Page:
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SCI: Spinal Cord Injury -Inthrathecal Baclofen Pump Experience Part 4: Explant

Updated on November 27, 2012

Spine

In my documented continuing adventures with my intrathecal baclofen pump, I wanted to provide the lastest updates:

Throughout my journey perhaps the most surprising and unmentioned aspect of having an implanted device is the feeling that you lose control over your life. Meaning, whenever I need a dosage increase, decrease, regardless of what "I" felt I needed, I was at the mercy of the physicians who would only incrementally titrate the levels at a rate they were "comfortable" with. Even more frustrating is the fact that you become chained to the pain management doctor, and every time you wish to see them they require a co-pay so it becomes expensive. There were times I saw the Pain doctor twice a week or more and they required a $20 co-pay for each visit.

The other unmentionable is how even something as routine as an MRI becomes complicated because even though the devices are rated to withstand normal MRI imaging, the imaging facilities will not perform the MRI on you unless you have a pain doctor either standing by to monitor the pump after the MRI, or you have an immediately scheduled appointment at your facility they can verify.

Perhaps one of the most painful and frustrating aspects of having my pump implanted was that the doctor who implanted it put it in my left buttocks. Typically they place them in the abdominal area, but this physician said it would be less noticeable would have a shorter catheter to minimize problems, and would not be that intrusive.

BOY WAS I WRONG!

Having the pump in my buttocks caused it continually press on my lower spine nerves which gave me horrendous sciatic pain when sitting, and made laying on my back virtually impossible due to nerve impingement in my lumbar spine. My only choices were to lay on my side or my stomach at night time. The former was made difficult because I have hip joint pain and I can't lay on my stomach because I use a CPAP. So I was in a no-win situation.

After years of struggling with dosage titration and overall frustration with my Baclofen pump I opted to have it shut off around August 2011.

Due to scheduling, life, moving/etc I was not able to have it explanted (removed) until last week (Nov 16th 2012).

The procedure itself was relatively uneventful.

You go into the hospital, and put on your gown. They ask you about 100 questions. The nurse puts an IV in your arm, and then the anesthesiologist says he is going to make you sleepy. After about 3 minutes you pass out and wake up in the recovery room.

Attached are some post-op photos.

Now feeling emancipated from the chains of my baclofen pump, The Neurosurgeon came to speak with me several hours later.

To my COMPLETE SHOCK and dismay, he told he he found the reason why my I had so many problems with the pump over the years. He said that the catheter was not connected to the medtronics pump! He stated he had to dig around in my sacrum area to find the origin of the catheter so he could pull it out of my spinal intrathecal space. At the moment I was in shock and he had to move onto the next surgery so I did not have time to ask, but I have a follow up appointment in a few days to find out what the operating report says.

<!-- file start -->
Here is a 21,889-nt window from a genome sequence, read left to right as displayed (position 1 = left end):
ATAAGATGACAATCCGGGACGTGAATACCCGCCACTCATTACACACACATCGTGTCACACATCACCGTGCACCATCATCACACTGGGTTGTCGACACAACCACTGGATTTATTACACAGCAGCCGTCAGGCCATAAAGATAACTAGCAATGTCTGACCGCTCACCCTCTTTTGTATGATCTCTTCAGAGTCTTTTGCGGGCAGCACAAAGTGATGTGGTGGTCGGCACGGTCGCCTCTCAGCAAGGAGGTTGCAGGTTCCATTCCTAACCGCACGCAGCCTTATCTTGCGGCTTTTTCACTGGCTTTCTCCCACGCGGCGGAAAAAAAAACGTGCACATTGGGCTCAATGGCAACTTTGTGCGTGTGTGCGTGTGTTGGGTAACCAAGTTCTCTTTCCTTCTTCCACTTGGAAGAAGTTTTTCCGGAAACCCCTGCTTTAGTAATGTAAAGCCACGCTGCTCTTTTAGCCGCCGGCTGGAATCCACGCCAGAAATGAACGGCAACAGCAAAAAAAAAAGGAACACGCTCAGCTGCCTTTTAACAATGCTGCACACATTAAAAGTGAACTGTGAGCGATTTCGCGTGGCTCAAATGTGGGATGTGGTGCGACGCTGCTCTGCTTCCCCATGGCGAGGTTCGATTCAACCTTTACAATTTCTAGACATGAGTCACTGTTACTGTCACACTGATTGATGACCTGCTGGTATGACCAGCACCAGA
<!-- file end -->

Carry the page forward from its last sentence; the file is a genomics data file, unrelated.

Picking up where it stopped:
This leaves me angry and confused. Because I walk with a cane I have no idea how it would "magically" not be connected. This confirms why I had so many lower back and increased spasticity problems, complete intestinal and bowel shutdown, the lower leg nerve shocks, headaches and "whoosh sound", 100% lack of sexual function, and the plethora of other problems I had. In essence the drug went directly into my body.

I am at least thankful I have it out of my butt because I can finally lay on my back after 3+ years of nightly pain; I literally loathed the idea of going to sleep prior. Sitting is more comfortable now and my sciatic pain has significantly decreased.

The recovery from the explant was minimal. I had to lay down for a few days afterwards, but I didn't have any spinal headaches this time. I believe I picked a good neurosurgeon this time. My incision was very clean, and there was minimal soreness. It was extremely tingly to the touch afterwards, but not an "excruciating" pain. Essentially your lower back nerves are on HIGH ALERT, so you feel everything for a few days afterwards.

You cannot take a shower for about a week which is awkward. Even then you have to wrap yourself in cellophane to keep the incision dry. After about 10 days you can take a normal shower though.

In sum, I'm glad to be done with it. I may never know if it "would" have helped me because of the fact the catheter was not connected.

Photo of my hip and lower back after surgery
Photo of my hip and lower back after surgery | Source
Photo of my lower back after about 2 weeks.
Photo of my lower back after about 2 weeks. | Source
Photo of the incision where they removed the pump after about 2 weeks.
Photo of the incision where they removed the pump after about 2 weeks. | Source

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